Preschool and nurseries are a different ballgame entirely. You don't have to use them at all, can use them part time or use them full time. Round here, some preschools take children from 2, others from 3 and you get a government funded 15hrs from age 3 until they go to school. Some preschools are attached to primary schools but using the preschool doesn't guarantee a place in the school itself. That all depends on how many children you have competing for places and whether you live in catchment. Private nurseries operate different hours and have different rules and it all seems a bit variable. Putting your name down is wise in places where they are very popular. Really you need to do some research based on what's available and what your preferences are re work and childcare and what's best for you as a family.

vodkaanddietirnbru Mon 08-Oct-12 18:38:22

according to this you would apply in the autumn of the year before your child is due to start school (I live in Scotland so the application process may be a bit different to what the link says)

SeveredEdMcDunnough Mon 08-Oct-12 18:40:27

Gawd, it took me years to get my head around this stuff, I was ashamed to ask anyone in real life! smile

I only know bits of it now, through trial and error and experience - first of all, a lot of schools will say, yes, by all means register your interest in the school - but when it comes to allocations, it won't make a hap'orth of difference to whether you are offered a place.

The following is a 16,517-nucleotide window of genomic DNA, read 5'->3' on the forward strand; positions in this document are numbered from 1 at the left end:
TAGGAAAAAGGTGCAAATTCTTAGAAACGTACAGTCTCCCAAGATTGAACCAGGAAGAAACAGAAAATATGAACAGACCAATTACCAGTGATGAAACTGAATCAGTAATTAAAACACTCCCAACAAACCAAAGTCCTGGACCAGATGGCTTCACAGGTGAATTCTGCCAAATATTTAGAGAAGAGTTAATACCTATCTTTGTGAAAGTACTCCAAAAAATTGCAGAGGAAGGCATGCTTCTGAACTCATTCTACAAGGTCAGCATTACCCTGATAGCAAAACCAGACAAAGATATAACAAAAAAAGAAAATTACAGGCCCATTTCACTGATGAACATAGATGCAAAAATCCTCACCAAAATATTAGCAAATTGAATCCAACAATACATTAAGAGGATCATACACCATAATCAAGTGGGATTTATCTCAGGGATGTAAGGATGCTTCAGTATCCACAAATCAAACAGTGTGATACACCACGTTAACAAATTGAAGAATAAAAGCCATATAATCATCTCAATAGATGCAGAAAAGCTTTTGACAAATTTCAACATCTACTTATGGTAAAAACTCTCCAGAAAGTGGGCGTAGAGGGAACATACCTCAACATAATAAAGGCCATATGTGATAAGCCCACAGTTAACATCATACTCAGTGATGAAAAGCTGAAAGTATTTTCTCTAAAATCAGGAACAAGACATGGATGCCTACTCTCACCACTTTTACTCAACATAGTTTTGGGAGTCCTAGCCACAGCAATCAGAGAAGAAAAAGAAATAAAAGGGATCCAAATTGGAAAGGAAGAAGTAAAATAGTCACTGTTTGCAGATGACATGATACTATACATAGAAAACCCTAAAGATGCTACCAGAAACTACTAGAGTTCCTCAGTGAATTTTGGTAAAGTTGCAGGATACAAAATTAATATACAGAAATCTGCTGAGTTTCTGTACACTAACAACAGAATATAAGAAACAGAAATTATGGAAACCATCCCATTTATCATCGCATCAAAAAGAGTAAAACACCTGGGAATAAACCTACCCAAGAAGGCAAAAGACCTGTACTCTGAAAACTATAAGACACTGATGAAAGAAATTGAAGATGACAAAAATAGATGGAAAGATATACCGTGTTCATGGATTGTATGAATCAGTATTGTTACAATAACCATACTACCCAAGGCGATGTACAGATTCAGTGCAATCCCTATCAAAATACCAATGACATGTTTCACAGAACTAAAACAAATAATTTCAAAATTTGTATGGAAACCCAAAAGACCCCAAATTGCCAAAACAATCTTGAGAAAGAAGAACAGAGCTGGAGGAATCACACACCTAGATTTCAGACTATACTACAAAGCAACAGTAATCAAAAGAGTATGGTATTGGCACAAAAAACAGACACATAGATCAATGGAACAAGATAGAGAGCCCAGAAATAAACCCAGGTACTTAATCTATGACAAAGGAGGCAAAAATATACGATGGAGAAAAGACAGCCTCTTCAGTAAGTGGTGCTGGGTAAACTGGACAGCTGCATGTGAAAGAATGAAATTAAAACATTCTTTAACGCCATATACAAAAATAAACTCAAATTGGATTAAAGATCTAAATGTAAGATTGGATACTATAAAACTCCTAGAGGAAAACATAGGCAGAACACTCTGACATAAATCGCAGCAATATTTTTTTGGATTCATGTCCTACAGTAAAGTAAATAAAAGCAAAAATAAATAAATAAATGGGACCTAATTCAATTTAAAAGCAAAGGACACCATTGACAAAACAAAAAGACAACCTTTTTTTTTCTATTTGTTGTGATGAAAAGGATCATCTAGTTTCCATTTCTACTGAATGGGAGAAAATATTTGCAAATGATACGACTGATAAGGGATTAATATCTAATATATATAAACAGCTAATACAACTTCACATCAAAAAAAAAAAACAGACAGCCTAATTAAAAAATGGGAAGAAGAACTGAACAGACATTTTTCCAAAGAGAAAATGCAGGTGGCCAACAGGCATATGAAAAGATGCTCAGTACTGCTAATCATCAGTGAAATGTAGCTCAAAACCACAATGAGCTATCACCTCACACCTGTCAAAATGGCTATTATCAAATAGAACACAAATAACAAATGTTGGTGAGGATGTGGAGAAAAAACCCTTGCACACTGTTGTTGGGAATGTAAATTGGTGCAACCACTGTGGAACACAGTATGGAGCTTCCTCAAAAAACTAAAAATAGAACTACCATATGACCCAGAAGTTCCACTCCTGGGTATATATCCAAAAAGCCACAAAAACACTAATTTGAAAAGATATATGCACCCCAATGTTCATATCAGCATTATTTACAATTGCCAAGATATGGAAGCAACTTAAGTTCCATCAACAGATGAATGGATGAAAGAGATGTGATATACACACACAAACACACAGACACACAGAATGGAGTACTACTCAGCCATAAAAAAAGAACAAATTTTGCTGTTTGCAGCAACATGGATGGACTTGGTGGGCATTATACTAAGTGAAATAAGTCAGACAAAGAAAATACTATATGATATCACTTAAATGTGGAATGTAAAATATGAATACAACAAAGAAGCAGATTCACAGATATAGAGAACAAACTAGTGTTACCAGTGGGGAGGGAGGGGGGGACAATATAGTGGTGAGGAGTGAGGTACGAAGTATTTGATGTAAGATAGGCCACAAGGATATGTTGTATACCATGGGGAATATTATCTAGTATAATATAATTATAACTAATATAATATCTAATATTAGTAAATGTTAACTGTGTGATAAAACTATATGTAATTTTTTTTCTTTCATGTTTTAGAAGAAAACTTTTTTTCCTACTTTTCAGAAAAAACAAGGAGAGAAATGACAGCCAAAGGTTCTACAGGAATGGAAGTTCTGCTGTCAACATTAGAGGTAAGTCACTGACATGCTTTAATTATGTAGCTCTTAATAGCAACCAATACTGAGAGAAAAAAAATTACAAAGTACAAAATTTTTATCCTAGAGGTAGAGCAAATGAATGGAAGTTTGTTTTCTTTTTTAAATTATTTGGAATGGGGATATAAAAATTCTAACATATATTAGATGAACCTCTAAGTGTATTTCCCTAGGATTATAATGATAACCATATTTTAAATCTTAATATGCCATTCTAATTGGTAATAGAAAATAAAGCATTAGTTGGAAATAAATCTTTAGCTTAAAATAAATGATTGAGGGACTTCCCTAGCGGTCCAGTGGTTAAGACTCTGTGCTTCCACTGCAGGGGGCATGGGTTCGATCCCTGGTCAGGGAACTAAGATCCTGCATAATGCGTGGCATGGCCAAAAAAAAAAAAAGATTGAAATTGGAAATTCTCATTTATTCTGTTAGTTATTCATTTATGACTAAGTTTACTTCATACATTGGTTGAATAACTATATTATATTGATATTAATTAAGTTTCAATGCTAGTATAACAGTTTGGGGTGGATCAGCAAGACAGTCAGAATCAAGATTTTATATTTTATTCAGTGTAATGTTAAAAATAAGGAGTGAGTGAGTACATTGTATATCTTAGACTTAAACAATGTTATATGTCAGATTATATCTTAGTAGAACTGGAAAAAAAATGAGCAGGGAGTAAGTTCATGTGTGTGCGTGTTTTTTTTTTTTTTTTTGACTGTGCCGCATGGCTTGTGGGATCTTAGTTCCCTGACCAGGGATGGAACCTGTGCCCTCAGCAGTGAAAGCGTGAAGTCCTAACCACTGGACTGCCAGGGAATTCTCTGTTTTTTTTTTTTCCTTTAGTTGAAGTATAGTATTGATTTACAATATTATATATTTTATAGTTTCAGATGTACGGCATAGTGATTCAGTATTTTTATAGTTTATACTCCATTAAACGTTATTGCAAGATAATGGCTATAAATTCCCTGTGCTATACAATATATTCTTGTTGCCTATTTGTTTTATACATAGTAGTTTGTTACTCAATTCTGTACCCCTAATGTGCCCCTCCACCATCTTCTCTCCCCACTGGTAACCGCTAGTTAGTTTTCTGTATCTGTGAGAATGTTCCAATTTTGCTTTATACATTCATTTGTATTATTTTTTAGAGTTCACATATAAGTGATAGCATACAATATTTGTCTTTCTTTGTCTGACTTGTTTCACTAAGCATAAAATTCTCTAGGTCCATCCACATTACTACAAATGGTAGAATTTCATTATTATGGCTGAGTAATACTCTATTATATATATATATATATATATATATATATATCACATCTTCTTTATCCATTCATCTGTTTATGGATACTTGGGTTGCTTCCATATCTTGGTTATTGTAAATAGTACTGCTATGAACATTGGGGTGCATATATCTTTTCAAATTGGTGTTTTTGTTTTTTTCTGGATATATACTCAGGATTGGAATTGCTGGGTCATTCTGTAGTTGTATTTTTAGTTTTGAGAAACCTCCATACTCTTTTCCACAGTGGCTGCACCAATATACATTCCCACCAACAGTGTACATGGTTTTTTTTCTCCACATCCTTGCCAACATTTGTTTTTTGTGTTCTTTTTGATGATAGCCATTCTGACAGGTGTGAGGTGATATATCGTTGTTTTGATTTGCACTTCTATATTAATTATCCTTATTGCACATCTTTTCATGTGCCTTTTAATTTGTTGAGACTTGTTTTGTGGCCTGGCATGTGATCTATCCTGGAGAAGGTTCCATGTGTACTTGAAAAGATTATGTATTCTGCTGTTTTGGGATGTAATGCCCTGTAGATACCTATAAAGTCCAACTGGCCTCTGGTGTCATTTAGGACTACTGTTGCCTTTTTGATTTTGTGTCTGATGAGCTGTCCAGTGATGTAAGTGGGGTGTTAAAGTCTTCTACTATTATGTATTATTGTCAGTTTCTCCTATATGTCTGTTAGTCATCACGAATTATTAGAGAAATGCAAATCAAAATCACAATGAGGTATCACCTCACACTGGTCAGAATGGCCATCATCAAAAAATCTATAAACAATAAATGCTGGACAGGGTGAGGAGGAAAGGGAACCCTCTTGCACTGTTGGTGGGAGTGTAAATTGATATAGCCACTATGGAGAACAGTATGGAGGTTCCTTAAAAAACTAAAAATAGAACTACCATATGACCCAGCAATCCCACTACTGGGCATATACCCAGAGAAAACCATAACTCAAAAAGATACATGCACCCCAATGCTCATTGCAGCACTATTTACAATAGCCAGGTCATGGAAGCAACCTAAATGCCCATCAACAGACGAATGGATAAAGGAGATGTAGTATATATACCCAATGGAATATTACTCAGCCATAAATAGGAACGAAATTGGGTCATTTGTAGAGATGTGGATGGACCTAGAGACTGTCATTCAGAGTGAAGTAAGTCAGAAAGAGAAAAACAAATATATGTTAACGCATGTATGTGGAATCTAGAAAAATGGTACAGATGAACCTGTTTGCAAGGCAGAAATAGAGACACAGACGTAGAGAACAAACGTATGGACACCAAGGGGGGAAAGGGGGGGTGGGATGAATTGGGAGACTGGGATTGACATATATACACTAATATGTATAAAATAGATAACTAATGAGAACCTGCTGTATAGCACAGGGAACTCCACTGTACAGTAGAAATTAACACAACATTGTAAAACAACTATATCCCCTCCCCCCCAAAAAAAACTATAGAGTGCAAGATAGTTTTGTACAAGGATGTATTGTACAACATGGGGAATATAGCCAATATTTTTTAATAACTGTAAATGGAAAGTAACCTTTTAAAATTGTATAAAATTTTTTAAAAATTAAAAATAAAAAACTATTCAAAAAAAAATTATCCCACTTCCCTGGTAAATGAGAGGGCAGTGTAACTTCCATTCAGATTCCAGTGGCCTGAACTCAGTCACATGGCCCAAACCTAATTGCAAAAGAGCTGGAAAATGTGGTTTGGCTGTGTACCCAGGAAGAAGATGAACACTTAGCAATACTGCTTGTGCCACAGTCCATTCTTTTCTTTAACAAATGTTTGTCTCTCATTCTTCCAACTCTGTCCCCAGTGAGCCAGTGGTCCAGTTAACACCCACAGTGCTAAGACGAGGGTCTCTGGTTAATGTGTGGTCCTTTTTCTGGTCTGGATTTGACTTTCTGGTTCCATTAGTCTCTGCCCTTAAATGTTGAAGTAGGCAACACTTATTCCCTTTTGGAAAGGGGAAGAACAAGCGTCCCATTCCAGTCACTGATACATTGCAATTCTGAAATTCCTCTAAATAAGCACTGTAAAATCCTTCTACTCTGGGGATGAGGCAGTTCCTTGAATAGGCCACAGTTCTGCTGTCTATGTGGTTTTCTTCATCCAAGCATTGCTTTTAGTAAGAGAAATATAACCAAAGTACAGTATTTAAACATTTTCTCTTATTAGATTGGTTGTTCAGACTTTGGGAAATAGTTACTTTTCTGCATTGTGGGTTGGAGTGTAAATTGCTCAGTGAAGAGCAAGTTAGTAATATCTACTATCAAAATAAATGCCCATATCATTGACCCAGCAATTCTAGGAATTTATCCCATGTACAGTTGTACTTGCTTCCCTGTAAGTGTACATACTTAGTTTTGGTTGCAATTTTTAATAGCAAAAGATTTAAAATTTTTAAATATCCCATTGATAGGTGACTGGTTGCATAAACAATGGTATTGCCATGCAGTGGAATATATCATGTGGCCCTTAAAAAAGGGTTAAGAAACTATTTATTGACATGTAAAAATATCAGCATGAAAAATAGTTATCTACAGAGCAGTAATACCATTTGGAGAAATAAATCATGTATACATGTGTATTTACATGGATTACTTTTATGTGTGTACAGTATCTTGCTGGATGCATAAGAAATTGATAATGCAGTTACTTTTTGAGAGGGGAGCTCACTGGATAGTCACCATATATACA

It just means they might remember to send you a prospectus or invitation to an open day, when your child is the right age.

You normally apply in the January before your little one will start school - and they start in September normally, in reception class, which is mostly play based learning, that is the september before they turn 5.

You can start later, ie term after fifth birthday, but most people don't.

You'll find out where you've got in at the end of March-ish. You put three choices and your reasons on the form. (often done online)

Pre school is generally from 2 to 3-4, until they start school. Mine both went from 3 and a half, bit later than average but fine.

HTH a bit!

That's great, its a bit clearer now.

ed I'm glad i'm not the only oneblush

I was worrying because of my friend registering her 5mo dd, thought I was going to be a slack mother!

My choice of school has pre school too so I need to find out what age they take children from and go from there.

Thanks again!

SeveredEdMcDunnough Mon 08-Oct-12 18:48:11

Just call in one morning and ask someone. You can always arrange to come back at a convenient time if they are busy when you go along.

That's what I did anyway.

Sounds like your child might get preference to the school if the preschool is attached? I don't know, ours wasn't - someone will know!

OddBoots Mon 08-Oct-12 18:48:29

As people say there is a fixed time to register for school and before that you are just registering your interest.

With any kind of pre-school setting then I don't think you can register too soon, I work in an over-subscribed pre-school that takes children from 2-years and we have babies put on our waiting list within days of being born, there are several 'bumps' with an application form ready to fill in when little one arrives. This isn't the same everywhere but it is better to ask around and find out than to wait and find a problem.

jabed Mon 08-Oct-12 18:57:47

Pre school is not to be confused with reception.

Pre school is nursery as you and I would have called it. The place working mums would take their DC's if they needed child care. If you are going back towork early you may need that.

I didnt send my DS to pre school/ nursery.

Reception is for those DC's who are turning 5 years sometime in the academic year.